Friday, June 11, 2010

How it was supposed to go...

The warm-up fences went well.  Sug was feeling good; really up in the bridle, adjustable and jumping well.  I was feeling good; judging her stride accurately, seeing distances well.  There are times when it feels as though I see things in what was called "wide angle vision" at the wilderness survival school I used to work at.  I think it's similar to what Sally Swift means when she says "soft eyes", but basically, it's when I'm relaxed and I can see everything around me in the periphery and react to it without focusing intently on one thing, getting tense, over thinking, and then over-riding.

So anyway, all was going swimmingly.  Then came the course.  Went from 1-3 warm-up fences to a full course.  Which shouldn't be a problem, but since I've had most of a year off and only been jumping my recently un-broken horse for the better part of a month, this almost put me in the fetal position.  However, I have a healthy helping of pride, so I was going to be damned if I was going to whine in front of my trainer.

Here's how it was SUPPOSED to go: Vertical out of the turn, turning right to a steady long approach (9 strides) to an oxer to the turn and the liverpool on the diagonal.  Stay out in the turn going left in the top of the ring and come around, catch the vertical of the combination and then bend to the left to go 6 forward strides to the triple.  Hang a sharp right to catch the combo going the other way, come around to the right and catch the slant across the middle and then turn hard left to the rock wall, 5 stride bending line. 

The vertical was good, but I started over thinking things a bit on the way to the oxer and got a tad deep.  No big deal - YET. Things began unravelling when Sug, feeling quite good about life and happy to be back at her job, decided to buck and ripsnort her way around the turn, which made us a bit wide to the liverpool and fouled up the approach so we wound up leaving from Newark and landing somewhere near Chicago. 

Sugar commenced frolicking immediately upon landing and we discussed the situation around the turn and on the entire approach to the next vertical, which came up rather quickly and awkwardly.  We landed straighter than we'd anticipated, so had a bit of a steering issue and darn near jumped the "out" of the combo (Sug's vote) until I managed to haul her left and get her pointed at the triple bar.  Annabel had wanted us to get fairly deep to that one, and I can say we made her happy on that front.  Bars stayed up though.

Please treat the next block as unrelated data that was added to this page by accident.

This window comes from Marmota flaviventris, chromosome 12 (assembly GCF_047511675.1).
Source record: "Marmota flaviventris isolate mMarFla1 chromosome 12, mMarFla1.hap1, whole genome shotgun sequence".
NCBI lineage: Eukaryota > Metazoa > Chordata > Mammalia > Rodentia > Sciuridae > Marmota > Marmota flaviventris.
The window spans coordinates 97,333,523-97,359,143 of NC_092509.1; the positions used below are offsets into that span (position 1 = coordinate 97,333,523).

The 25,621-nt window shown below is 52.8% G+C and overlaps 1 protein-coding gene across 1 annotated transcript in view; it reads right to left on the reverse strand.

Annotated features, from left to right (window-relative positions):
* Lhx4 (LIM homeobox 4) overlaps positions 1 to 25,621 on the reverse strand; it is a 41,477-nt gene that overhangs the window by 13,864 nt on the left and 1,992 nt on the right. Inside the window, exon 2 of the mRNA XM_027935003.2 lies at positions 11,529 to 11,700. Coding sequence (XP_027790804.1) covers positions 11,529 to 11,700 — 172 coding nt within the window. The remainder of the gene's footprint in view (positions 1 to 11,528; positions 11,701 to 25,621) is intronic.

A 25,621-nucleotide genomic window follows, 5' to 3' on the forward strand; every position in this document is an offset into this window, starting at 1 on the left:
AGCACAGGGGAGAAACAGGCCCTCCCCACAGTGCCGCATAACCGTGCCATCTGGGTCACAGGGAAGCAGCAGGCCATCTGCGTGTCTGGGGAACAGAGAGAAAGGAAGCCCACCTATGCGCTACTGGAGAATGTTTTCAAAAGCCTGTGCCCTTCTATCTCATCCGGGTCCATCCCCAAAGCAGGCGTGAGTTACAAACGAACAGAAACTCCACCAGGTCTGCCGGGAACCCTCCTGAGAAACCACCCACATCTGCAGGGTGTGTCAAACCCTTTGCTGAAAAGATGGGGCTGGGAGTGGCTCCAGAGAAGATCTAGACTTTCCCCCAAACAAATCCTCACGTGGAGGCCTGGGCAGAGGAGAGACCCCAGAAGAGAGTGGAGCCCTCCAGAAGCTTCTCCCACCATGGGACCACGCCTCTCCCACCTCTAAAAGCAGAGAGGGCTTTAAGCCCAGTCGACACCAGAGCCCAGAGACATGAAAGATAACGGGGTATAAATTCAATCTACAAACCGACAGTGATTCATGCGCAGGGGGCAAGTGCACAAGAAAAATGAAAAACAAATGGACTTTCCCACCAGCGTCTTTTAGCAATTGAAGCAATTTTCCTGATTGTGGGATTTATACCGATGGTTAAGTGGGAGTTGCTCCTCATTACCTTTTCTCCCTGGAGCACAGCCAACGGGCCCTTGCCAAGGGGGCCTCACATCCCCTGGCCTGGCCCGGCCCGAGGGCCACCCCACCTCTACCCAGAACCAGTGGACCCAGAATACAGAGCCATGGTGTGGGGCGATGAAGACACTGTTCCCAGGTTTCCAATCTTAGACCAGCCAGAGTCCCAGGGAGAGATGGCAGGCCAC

(Sidebar:  In her post-mortem Annabel told me to ask the horse to land more to the left.  Hello!!!!!!!!  Rank amateur here -- how does one do that???  She gave me a look that suggested I'd just fallen off the short bus and said, "Duh, with your reins.  How else do you get a horse to change direction?"  Well, I'm thinking leg, seat, weight....and, oh by the way, I can barely get the mare to TAKE OFF from where I want her to, I've never given much thought to where we land!  NOT that I say ANY of this out loud. For once.)

We romped around the next turn (really, I'm thrilled she's sound and over the moon that she feels so good, but really, this is getting ridiculous) and came to the combo with our hair on fire.  Actually caught the in at a good distance but I folded too quickly on her neck and she caught it, but landed well and we cleared the out with no problem.  I was able to anticipate her antics and bent her around my inside leg in a shoulder in around the turn, which kept her busy enough that we had a good approach to the slant.

That is, until I realized how easy it would be to land wrong and hit the out of the combo, at which point I rethought everything, half-halted the heck out of her, and choked up on her till she had no choice but to falter at the base of the slant.  Bless her honest heart, she took it from a standstill and darn near jumped me out of the tack, and somehow I hung on well enough to turn her to the the rock wall, which we actually jumped beautifully. 

I was happy to survive.  That's the difference between 40 and getting back into riding and being young.  Maybe even being 40 and having ridden your whole life.  Annabel was not happy with just survival, so she made me do it again.  In stages, and then once we got those right, as a whole.

That worked out much better.  Annabel happy, horse happy, everybody happy. However, being the over-analyzing retentive control freak that I am, I'm a bit concerned that it seems I ride better when in "wide angle" mode and not thinking about the plan/striding but just doing it.  I think I'm supposed to be 'riding my plan.' Though I'm not about to bring this up to Annabel.  There's only so much she can deal with in one day.

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